Guest Author - Gail Kavanagh
This is where it all began, the whole Ring phenomenon that sprawled across the globe. It’s always interesting to go back to the source of any modern movie and see how the original was stretched, reimagined and downright warped into something unrecognizable, like Chinese whispers, changing every time it was repeated.
Ring was published in Japan in 1991. It spawned many movie incarnations – the first Japanese version, a Korean Version, and the American version starring Naomi Watts. In all versions the protagonist who takes on the curse of the videotape is female – it is something of a shock to realise that was never meant to be by the original author. Asakawa, the journalist who uncovers the secret of the tape in the book, is male. He is not a single parent, either, he has a wife and a year old daughter, not a 5 or 8 year old boy.
It’s also a shock to meet Sadako in the book again, after imbibing images of her bloodshot eyeball staring through a curtain of black hair in the movies. Far from the terror of the tube, she is a pitiful lonely figure, and she was 19 when she died. Neither were there any horses involved (one of the strongest images from the American version).
But the most significant single difference between this novel and most of the movies it spawned is that it is not strictly a horror story – it does in fact have strong elements of science fiction in its tale of a virus created at a sanatorium in Japan and psychically placed on a videotape to be spread throughout the world.
Asakawa becomes curious about the mysterious deaths of four teenagers, including his niece. They all died of massive heart attacks, after watching a videotape at a mountain resort. Asakawa is not as sympathetic a character as the females who took his place in the movies. He’s a selfish husband, a thoughtless father, and a pretentious reporter. He best friend Ryuji is a weird misogynist who wants to see the end of the world and claims to have raped three women – though this might just be some nasty mind game he likes to play. In the movie versions he is usually the female reporter’s ex-husband.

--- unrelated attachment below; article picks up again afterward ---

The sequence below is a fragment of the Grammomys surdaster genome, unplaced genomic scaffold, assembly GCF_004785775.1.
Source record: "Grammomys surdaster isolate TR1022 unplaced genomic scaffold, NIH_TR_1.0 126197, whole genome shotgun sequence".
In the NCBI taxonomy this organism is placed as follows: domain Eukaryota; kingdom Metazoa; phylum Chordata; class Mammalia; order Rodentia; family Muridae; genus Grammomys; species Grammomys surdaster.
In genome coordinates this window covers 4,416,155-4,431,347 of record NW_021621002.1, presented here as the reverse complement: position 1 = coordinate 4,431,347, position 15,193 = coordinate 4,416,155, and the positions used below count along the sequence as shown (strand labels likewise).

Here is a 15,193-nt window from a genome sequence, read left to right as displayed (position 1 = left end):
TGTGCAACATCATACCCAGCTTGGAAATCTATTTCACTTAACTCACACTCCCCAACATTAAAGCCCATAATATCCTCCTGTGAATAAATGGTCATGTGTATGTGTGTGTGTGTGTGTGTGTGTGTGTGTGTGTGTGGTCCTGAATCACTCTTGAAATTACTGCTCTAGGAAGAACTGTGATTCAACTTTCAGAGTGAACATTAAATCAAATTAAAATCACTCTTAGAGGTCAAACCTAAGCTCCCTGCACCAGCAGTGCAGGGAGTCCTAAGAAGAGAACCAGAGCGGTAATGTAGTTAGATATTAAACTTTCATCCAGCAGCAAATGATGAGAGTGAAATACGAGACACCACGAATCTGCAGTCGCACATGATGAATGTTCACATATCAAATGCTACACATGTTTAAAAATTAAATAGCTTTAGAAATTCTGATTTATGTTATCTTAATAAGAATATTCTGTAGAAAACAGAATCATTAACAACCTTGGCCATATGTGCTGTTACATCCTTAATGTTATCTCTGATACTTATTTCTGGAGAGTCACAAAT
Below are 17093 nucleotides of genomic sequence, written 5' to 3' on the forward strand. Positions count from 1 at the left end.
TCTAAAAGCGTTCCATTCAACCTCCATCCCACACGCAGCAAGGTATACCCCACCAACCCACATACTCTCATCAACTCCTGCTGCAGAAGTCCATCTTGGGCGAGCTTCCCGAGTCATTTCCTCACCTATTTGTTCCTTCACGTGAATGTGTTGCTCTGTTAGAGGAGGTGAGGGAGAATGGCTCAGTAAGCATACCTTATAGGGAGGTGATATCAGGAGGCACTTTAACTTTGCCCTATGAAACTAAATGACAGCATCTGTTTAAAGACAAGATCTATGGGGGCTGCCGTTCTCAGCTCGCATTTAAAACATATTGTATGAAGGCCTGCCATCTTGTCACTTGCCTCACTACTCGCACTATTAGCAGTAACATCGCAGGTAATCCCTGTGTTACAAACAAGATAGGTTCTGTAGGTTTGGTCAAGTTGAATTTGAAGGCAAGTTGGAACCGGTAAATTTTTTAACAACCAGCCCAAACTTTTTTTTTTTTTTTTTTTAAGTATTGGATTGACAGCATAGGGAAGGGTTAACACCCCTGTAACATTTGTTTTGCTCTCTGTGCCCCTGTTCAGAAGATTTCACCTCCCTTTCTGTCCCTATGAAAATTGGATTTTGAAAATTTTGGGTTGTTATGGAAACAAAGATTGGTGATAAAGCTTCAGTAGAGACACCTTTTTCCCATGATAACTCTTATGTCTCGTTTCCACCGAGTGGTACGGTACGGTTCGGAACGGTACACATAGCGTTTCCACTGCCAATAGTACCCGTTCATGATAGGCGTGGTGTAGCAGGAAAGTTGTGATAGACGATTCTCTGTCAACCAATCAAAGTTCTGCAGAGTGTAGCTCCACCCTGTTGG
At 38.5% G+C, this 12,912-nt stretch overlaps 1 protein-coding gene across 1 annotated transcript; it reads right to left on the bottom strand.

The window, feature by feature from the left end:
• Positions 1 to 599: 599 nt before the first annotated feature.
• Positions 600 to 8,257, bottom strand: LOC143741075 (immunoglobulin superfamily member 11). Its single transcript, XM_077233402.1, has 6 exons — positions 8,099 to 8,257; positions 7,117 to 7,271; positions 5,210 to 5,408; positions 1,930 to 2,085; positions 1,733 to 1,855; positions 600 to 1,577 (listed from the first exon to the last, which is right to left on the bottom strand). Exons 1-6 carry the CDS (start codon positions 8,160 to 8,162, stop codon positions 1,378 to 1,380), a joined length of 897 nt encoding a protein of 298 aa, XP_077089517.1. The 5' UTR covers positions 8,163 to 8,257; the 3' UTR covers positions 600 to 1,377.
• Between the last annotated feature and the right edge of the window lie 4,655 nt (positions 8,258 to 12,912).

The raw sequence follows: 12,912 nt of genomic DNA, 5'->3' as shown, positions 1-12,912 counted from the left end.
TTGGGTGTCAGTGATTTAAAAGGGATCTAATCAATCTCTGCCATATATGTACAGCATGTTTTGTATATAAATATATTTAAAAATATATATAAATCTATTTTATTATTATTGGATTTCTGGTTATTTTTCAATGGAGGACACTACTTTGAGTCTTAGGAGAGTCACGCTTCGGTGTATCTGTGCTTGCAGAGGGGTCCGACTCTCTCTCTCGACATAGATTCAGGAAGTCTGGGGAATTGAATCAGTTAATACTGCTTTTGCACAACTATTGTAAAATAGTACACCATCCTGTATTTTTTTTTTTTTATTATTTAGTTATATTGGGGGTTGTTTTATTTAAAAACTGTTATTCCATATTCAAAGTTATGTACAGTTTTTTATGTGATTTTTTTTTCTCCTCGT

The trail leading from four dead teenagers to a mountain resort where the infamous well is concealed is reassuringly familiar, as are salient plot points like the humiliation of Sadako’s mother and father, her ending up in a well, and the island where she lived as a child. But this Sadako grows up into a beautiful young woman with a tragic secret, and an even more tragic end, and not at the hands of either parent. The English translation by Robert Rohmer and Glynne Walley seems to reflect Koji’s style neat, spare style well, building the tension as Asakawa and Ryuji pursue the phantom of Sadako, with only seven days to live.
Anyone who has seen the movies knows what ‘charm’ breaks the curse, but those who have not read the book will not know of the original author’s vision of Sadako and her unhappy life. This is what makes the book such compulsive reading – you cannot put it down until, like the protagonist, you know who Sadako is. Even after all these years, and so many different movie interpretations, it is still a chilly, scary cracker of a vision. Sadako doesn’t crawl out of a TV, or glare at anyone with a bloodshot eyeball, but as the pieces of her story are put together, she leaps out of the pages and into the reader’s mind as an agonisingly real character in a way the filmmakers could never grasp.
I bought this book with my own funds.